The Path to Prosperity Goes Through Sustainability

To survive as a species, we have to develop new ways of thinking, build new perspectives and strategies that are more aligned with how human life and nature’s systems work. Read the article to learn more!

Nilüfer AktaşContent Editor

January 3, 2022
6min read

A Great New Paradigm

With the holy equation of growth-purpose-profit emerging as the real challenge to overcome and new dimensions entering into the measurement and reporting space, a new type of social and environmental value is emerging from the remnants of the old economy.  Albert Einstein understood this almost 75 years ago. He said: “A new type of thinking is essential if mankind is to survive and move toward higher levels…” ~ N.Y. Times, 1946. To survive as a species, it is essential that we shift paradigms, developing ways of thinking (and behaving) that are more aligned with how human life and nature’s systems work.

So, if we can look past the headlines of ‘the Great Reset’, ‘the Great Resignation’, or indeed ‘the Great Something’, we see the same persistent fundamental truths and facts of humanity. We just need to remember and look back through our evolution – physically and emotionally – to realize the consistent ‘Great’ness about every age. It is our adaptability and capacity to further our understanding of the laws of the universe, the codes of nature and our own biology.

The path to prosperity for humanity is a combination of many factors, sustainability is one of them. Today we are faced with a deeper transformation need; Long term purpose and values are replacing current business metrics. Smart people and organizations are building their boats with a new perspective, a new strategy, a new business model that will reshape the rules in business world. The game is on for a new economic model; the real question is:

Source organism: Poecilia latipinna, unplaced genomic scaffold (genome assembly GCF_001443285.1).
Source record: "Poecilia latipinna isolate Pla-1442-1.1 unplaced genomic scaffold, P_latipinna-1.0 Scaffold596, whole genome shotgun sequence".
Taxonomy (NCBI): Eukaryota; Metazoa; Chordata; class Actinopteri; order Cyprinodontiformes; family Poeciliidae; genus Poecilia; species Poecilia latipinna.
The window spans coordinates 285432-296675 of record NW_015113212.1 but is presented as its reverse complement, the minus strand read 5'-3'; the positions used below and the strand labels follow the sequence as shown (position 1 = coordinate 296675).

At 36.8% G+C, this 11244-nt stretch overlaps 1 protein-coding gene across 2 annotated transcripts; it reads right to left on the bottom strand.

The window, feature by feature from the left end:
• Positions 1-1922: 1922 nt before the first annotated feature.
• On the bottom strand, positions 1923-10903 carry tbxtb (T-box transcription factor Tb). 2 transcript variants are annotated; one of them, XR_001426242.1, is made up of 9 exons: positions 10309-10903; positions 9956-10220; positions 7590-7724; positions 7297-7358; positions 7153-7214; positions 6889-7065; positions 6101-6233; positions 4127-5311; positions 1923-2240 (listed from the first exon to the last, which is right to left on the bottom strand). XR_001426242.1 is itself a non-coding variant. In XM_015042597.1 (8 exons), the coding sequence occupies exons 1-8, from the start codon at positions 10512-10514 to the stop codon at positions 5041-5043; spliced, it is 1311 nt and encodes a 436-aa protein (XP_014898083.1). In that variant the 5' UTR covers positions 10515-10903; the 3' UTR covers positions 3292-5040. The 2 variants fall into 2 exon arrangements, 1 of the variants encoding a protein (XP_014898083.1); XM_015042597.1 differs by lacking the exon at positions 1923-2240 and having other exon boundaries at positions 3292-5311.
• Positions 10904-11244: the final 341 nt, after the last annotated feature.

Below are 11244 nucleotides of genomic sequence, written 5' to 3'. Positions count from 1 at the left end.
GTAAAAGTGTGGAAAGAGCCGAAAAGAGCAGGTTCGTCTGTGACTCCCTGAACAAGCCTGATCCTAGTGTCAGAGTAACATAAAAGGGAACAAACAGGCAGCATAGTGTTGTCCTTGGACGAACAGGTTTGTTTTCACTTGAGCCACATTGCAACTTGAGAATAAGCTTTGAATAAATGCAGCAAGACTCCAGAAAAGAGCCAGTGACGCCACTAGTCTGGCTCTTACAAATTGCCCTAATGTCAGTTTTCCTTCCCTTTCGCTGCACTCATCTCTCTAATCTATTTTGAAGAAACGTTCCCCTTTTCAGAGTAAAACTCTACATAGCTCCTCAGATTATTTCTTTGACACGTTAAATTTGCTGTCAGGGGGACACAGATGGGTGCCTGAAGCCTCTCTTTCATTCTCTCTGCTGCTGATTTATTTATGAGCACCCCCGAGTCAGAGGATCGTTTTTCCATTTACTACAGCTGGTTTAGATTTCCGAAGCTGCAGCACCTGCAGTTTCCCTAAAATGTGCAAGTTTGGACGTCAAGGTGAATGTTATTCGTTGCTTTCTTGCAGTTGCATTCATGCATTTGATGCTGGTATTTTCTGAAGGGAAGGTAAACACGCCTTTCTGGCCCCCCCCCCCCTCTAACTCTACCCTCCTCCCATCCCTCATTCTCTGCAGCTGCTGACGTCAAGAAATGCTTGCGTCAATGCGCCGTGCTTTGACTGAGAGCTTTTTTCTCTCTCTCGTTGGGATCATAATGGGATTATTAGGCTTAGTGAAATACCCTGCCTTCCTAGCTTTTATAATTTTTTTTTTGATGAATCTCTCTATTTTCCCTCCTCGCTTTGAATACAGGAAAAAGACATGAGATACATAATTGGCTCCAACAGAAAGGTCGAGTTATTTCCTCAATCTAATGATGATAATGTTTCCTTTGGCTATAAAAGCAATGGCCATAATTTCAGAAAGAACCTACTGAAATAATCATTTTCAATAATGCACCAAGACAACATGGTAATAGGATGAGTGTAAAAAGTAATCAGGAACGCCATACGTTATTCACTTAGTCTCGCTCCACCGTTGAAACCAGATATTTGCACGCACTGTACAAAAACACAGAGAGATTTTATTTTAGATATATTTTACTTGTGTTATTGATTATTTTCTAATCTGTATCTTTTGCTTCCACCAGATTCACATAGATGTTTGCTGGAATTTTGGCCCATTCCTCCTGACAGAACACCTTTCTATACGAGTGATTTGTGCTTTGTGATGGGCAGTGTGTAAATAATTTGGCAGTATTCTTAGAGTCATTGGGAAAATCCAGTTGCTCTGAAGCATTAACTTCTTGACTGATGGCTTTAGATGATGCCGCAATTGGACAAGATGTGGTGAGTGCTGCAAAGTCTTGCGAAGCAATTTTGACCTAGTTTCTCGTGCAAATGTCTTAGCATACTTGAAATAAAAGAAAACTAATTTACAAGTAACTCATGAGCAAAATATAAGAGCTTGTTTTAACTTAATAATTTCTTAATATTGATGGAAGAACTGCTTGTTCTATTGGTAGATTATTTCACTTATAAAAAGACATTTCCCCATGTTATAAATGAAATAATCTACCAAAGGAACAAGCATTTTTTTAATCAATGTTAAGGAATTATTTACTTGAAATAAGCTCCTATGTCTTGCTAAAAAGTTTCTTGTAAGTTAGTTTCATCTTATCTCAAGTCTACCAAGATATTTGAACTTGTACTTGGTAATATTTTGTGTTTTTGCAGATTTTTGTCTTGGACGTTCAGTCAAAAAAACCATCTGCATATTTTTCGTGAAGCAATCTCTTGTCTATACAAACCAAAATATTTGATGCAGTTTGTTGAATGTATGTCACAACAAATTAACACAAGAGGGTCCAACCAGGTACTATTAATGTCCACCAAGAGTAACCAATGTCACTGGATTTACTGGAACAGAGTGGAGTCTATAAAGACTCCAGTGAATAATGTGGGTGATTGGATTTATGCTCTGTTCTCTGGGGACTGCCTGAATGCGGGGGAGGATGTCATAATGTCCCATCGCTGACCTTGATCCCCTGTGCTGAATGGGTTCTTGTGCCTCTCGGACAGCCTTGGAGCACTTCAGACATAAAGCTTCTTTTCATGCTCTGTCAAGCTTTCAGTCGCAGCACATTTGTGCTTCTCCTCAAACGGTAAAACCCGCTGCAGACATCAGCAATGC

How do we ensure the new playing field is more just and democratic? How do we ensure the ‘’path to prosperity for all” transforms the wealth inequality we are facing today?


Sustainable Development Goals – Measureable or unmanageable?

Many are looking at the UN 2030 Sustainability Agenda with its 17 Sustainable Development Goals (SDGs) as a universal roadmap to deal with encroaching environmental problems around the world. Such an ambitious agenda and structural system is unwieldy, and must be aligned to every stakeholder and onboard them in a sustained way.

In spite of grand commitments, it is proving hard to find a strong leverage point across all the great manifestos and commitments made by nations and organizations on how to first even the field and measure sustainability progress consistently. That being said, I choose to be optimistic about the future and work being done to improve our global ecosystem.


Stay Positive

And of course, there are good reasons for a positive state of mind. First, we have the power of technology and the innovation behind ‘Tech for Good’ startups. Second is the current and next generations, with the social entrepreneurs and intrapreneurs being a great catalyst in bringing change to our incumbent organizations.